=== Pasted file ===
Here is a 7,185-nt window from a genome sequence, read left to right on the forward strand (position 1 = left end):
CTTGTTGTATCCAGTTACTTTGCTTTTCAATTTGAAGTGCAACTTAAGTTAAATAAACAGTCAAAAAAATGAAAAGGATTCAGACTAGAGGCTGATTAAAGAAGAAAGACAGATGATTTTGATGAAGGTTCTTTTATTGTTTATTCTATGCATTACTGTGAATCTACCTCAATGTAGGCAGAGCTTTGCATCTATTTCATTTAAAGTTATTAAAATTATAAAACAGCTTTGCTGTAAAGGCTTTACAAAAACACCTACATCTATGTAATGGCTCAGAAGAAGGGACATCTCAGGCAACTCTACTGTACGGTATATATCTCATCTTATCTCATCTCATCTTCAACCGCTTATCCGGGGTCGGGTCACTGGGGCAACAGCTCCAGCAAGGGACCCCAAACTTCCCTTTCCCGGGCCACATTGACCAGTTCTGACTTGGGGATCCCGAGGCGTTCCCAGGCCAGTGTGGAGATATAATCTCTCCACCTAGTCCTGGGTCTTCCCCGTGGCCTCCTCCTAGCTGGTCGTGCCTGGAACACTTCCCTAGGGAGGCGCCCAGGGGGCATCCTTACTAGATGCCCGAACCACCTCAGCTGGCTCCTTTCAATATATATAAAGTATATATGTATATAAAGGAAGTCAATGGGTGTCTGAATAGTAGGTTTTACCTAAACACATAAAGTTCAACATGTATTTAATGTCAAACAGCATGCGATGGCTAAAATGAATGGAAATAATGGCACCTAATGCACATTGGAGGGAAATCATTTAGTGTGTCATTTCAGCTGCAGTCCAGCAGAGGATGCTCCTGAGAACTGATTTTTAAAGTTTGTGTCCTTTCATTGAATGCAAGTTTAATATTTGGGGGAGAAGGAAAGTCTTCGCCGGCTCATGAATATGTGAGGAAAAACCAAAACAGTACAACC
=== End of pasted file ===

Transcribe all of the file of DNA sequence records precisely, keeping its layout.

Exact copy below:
Here is a 7,185-nt window from a genome sequence, read left to right on the forward strand (position 1 = left end):
CTTGTTGTATCCAGTTACTTTGCTTTTCAATTTGAAGTGCAACTTAAGTTAAATAAACAGTCAAAAAAATGAAAAGGATTCAGACTAGAGGCTGATTAAAGAAGAAAGACAGATGATTTTGATGAAGGTTCTTTTATTGTTTATTCTATGCATTACTGTGAATCTACCTCAATGTAGGCAGAGCTTTGCATCTATTTCATTTAAAGTTATTAAAATTATAAAACAGCTTTGCTGTAAAGGCTTTACAAAAACACCTACATCTATGTAATGGCTCAGAAGAAGGGACATCTCAGGCAACTCTACTGTACGGTATATATCTCATCTTATCTCATCTCATCTTCAACCGCTTATCCGGGGTCGGGTCACTGGGGCAACAGCTCCAGCAAGGGACCCCAAACTTCCCTTTCCCGGGCCACATTGACCAGTTCTGACTTGGGGATCCCGAGGCGTTCCCAGGCCAGTGTGGAGATATAATCTCTCCACCTAGTCCTGGGTCTTCCCCGTGGCCTCCTCCTAGCTGGTCGTGCCTGGAACACTTCCCTAGGGAGGCGCCCAGGGGGCATCCTTACTAGATGCCCGAACCACCTCAGCTGGCTCCTTTCAATATATATAAAGTATATATGTATATAAAGGAAGTCAATGGGTGTCTGAATAGTAGGTTTTACCTAAACACATAAAGTTCAACATGTATTTAATGTCAAACAGCATGCGATGGCTAAAATGAATGGAAATAATGGCACCTAATGCACATTGGAGGGAAATCATTTAGTGTGTCATTTCAGCTGCAGTCCAGCAGAGGATGCTCCTGAGAACTGATTTTTAAAGTTTGTGTCCTTTCATTGAATGCAAGTTTAATATTTGGGGGAGAAGGAAAGTCTTCGCCGGCTCATGAATATGTGAGGAAAAACCAAAACAGTACAACC